All things Budget!
As the Chancellor searches the back of the sofa for some spare change to balance his budget or perhaps seeks out the magic money tree he planted in the Downing Street garden - see image - we are all left wondering how we are going to pay for the economic crisis COVID-19 has brought to our doorstep!
The Chancellor released the Budget on 3rd March 2021, as we all held out breath there weren't too many revelations.
See below for an informative summary, as produced by Nicola:
Self-employment Income Support Scheme (SEISS)
The eligibility for the fourth SEISS grant will take into account 2019/2020 tax returns filed before 02/03/21.
The criteria for the fourth grant is as before, but HMRC will base the fourth grant on the 19/20 tax return. So they will look at profits below £50,000, and trading income of at least 50% total income. If you are not eligible based on the 19/20 tax return, they will also look at the preceding 4 years.
HMRC will contact those potentially eligible from Mid-April, and applications will be open from Late April to Mid May.
The fourth SEISS grant will be 80% of 3 months average trading profits, capped at £7,500.
The fifth and sixth grants will only be eligible for those whose turnovers have had 30% reduction due to the effects of covid-19.
Coronavirus Job Retention Scheme (CJRS)
Furlough will be extended until end September 2021.
Employees will continue to be paid 80% of their unworked hours, but employers will need to contribute 10% towards this in July and 20% in August and September.
Any employees starting after November 2020 are eligible for furlough from1 May 2021, the date the new scheme commences.
The Job Retention Bonus has been abandoned.
Stamp Duty Land Tax (SDLT)
The temporary increase in the residential SDLT nil rate band in England and Northern Ireland to £500,000 has been extended until 30/06/21. It will then reduce to £250,000 to 30 September, and back to £125,000 thereafter.
In England, the personal allowance is set to increase to £12,570 for 2021/2022 (currently £12,500), and the higher rate tax band will rise to £50,270 (currently £50,000). Both of these will then freeze at these rates for the next 5 years to 05/04/2026. NIC upper profit limits will also be frozen at £50,270.
Currently, I do not know the Scottish thresholds and rates as these are set by the Scottish parliament.
Other taxes frozen to 05/04/26:
Capital gains tax (CGT) annual exemption for individuals - £12,300.
CGT annual exemption for trusts - £6,150.
Pension lifetime allowance - £1,073,100.
IHT nil rate band - £325,000 and £175,000 for residence. The residence tapering will continue for estates worth more than £2m.
Frozen to 05/04/22:
Savings income 0% band is frozen at £5,000.
Annual ISA subscription - £20,000.
Junior ISAs - £9,000.
Child Trust Funds - £9,000.
It was widely expected that CGT tax rates would increase this budget. The freeze in the annual allowance for 5 years does not mean that HMRC won’t increase CGT tax rates next budget!
Where an employer provides home office equipment directly, or any costs incurred by an employee are re-imbursed by the employer, there should be no benefit in kind as long as; this is generally available to all employees, it is to enable home working, and there is insignificant private use. If an employee buys their own equipment and this is not re-imbursed by their employer, this cannot be claimed against earnings. I have no more information on this as yet.
EMI share option conditions require an employee to work for 25 hours a week. This has been relaxed under the current climate.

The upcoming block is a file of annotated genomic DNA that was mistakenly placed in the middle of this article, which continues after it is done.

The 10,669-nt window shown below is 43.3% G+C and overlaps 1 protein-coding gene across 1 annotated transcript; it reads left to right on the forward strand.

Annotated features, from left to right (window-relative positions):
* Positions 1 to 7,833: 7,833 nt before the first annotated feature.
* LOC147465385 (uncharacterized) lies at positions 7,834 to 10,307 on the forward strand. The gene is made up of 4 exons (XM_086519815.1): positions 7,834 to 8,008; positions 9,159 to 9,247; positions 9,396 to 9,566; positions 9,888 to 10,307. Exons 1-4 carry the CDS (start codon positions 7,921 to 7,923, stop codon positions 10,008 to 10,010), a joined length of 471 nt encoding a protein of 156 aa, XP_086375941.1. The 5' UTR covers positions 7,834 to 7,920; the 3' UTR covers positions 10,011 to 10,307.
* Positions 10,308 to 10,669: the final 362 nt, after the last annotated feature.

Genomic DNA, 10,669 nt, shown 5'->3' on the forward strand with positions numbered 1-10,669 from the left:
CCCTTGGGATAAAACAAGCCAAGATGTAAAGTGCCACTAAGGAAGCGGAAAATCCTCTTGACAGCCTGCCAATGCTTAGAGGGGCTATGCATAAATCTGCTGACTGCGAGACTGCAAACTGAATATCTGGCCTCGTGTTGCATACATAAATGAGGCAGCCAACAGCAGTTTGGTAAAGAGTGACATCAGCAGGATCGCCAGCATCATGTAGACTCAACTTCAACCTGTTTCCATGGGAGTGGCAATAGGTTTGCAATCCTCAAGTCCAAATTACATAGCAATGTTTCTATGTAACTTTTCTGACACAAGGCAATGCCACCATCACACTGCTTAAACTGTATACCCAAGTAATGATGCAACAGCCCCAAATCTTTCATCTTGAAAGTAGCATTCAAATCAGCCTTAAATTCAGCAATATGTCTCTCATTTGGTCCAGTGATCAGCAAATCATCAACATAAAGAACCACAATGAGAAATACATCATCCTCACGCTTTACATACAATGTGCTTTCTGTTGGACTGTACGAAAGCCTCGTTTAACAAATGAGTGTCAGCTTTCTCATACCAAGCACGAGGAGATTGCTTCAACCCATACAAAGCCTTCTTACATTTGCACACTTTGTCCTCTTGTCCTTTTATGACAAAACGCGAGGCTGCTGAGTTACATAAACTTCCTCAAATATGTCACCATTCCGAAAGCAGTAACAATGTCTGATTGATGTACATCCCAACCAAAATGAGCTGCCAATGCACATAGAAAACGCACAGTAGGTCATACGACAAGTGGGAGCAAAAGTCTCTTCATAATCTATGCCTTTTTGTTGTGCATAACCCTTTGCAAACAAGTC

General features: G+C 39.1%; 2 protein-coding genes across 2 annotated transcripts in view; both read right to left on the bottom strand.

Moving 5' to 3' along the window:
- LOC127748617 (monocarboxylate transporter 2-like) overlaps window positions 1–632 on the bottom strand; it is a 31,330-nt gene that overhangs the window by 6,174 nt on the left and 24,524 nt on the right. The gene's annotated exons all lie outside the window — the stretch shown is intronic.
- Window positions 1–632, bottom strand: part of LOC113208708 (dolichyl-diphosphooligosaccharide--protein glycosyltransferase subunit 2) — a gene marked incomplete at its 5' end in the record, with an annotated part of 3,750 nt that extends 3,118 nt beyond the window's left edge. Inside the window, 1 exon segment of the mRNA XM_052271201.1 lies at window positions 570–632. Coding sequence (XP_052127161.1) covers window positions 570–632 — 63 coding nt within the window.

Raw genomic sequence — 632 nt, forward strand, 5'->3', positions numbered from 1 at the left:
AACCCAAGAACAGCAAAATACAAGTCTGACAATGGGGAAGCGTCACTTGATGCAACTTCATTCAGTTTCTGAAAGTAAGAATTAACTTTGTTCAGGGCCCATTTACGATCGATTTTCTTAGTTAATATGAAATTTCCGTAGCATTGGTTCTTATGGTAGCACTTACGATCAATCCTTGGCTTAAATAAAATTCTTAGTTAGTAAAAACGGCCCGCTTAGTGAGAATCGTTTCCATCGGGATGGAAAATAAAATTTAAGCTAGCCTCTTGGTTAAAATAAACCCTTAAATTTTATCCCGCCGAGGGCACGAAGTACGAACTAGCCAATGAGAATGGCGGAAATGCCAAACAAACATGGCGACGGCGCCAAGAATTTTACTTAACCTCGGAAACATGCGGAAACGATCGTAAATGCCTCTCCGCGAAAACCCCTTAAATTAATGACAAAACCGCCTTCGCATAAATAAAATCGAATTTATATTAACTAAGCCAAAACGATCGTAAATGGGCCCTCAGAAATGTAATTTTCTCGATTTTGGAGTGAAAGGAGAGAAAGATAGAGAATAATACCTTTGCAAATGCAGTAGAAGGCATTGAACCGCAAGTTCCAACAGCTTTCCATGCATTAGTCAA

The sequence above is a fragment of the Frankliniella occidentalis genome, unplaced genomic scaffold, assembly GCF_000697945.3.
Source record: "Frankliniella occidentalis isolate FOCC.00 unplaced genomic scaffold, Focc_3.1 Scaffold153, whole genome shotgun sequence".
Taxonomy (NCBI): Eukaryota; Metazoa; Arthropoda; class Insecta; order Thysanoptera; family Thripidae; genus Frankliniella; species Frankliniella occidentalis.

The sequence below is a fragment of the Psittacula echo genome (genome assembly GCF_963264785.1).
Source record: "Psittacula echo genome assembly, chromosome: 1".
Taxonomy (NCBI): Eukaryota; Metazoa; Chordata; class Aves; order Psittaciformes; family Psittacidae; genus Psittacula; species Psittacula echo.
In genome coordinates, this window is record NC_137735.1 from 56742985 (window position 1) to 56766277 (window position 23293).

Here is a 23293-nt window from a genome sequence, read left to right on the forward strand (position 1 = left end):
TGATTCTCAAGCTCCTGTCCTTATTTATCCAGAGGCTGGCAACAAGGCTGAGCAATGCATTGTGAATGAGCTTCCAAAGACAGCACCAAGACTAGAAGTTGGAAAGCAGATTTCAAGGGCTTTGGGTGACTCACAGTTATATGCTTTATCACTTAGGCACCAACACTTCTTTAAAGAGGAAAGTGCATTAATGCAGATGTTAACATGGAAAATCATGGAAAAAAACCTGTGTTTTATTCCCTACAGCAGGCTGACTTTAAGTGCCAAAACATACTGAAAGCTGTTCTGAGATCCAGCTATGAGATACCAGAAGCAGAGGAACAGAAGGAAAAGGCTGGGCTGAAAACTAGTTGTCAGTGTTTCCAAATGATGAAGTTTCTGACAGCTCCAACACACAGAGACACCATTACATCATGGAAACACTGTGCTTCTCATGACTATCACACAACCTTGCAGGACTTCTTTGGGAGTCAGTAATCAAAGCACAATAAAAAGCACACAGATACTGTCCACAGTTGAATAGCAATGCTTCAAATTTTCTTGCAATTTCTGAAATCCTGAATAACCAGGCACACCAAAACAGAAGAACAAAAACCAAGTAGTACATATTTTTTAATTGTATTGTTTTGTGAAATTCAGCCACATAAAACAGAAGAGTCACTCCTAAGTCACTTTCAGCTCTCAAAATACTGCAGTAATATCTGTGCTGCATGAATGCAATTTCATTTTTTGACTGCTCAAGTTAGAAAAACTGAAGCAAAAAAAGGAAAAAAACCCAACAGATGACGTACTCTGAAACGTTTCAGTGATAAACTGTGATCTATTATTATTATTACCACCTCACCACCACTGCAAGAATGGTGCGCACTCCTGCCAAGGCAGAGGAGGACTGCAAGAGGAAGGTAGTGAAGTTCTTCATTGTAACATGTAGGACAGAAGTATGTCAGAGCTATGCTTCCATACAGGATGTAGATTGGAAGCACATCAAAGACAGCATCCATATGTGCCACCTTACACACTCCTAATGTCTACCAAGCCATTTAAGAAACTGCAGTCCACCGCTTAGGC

There has also been an extension to the cycle to work scheme to the end of 21/22, so that the primary use of the bicycle does not have to be for journeys to and from work.
Vat registration thresholds have been frozen to 31/03/2024 at £85,000, and deregistration has frozen at £83,000.
The temporary VAT rate of 5% for the hospitality sector has been extended to 30/09/21. From 01/10/21-31/03/222 it will be increased to 12.5%.
This applies to; catering (not alcohol), holiday accommodation and entrance fees to eg cinemas and parks.
Anyone who took advantage of the VAT deferral scheme last summer must either pay the full amount by 31/03/21 or contact HMRC to arrange to pay over 11 instalments. There will be a penalty of up to 5% for failure to do so.
The corporation tax for companies with profits under £50,000 remains at 19%.
The corporation tax for companies with profits over £250,000 will rise to 25% in April 2023. There will be marginal relief for companies with profits between £50,000 and £250,000, effectively providing a gradual increase in corporation tax rates from 19% to 25%.
Trading losses incurred between 01/04/2020 and 31/03/2022 for companies and 20/21 and 21/22 for sole traders can be offset by carrying back for 3 years. Loss relief can also be claimed midyear.
The government consultation into R&D reliefs has been extended and is now also including R&D reliefs into cloud and digital technology.
The off-payroll working rules for the private sector (IR35) will come into effect on 06/04/21.
Businesses with properties are able to claim grants. Non-essential retail businesses can claim up to £6,000. Hospitality, leisure and gyms can claim grants up to £18,000.
Companies that invest in plant and machinery between 01/04/21 and 31/03/23 will be able to claim a first-year allowance of 130%, with a 50% special rate allowance for integral features.
There are certain restrictions:
The asset must qualify for AIA or 18% capital allowances.
This only applies for plant and machinery.
The asset must be new.
Petrol, diesel and hybrid cars are not eligible, but fully electric cars will qualify.
Assets bought under HP have certain conditions to be allowable.
This only applies to companies, not to sole traders.
There will be a claw back of the super deduction if the assets are subsequently disposed of before 01/04/23.